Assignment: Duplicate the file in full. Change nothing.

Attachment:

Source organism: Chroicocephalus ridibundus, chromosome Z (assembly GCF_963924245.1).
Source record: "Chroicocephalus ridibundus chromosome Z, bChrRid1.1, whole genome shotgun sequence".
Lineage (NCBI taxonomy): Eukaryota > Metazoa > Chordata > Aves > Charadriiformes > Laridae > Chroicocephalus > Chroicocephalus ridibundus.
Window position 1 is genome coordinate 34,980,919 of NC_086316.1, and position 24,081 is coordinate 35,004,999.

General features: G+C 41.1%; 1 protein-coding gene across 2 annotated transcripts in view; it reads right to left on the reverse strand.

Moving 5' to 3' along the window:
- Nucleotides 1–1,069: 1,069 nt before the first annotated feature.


Source organism: Chroicocephalus ridibundus, chromosome Z (assembly GCF_963924245.1).
Source record: "Chroicocephalus ridibundus chromosome Z, bChrRid1.1, whole genome shotgun sequence".
Lineage (NCBI taxonomy): Eukaryota > Metazoa > Chordata > Aves > Charadriiformes > Laridae > Chroicocephalus > Chroicocephalus ridibundus.
Window position 1 is genome coordinate 34,980,919 of NC_086316.1, and position 24,081 is coordinate 35,004,999.

General features: G+C 41.1%; 1 protein-coding gene across 2 annotated transcripts in view; it reads right to left on the reverse strand.

Moving 5' to 3' along the window:
- Nucleotides 1–1,069: 1,069 nt before the first annotated feature.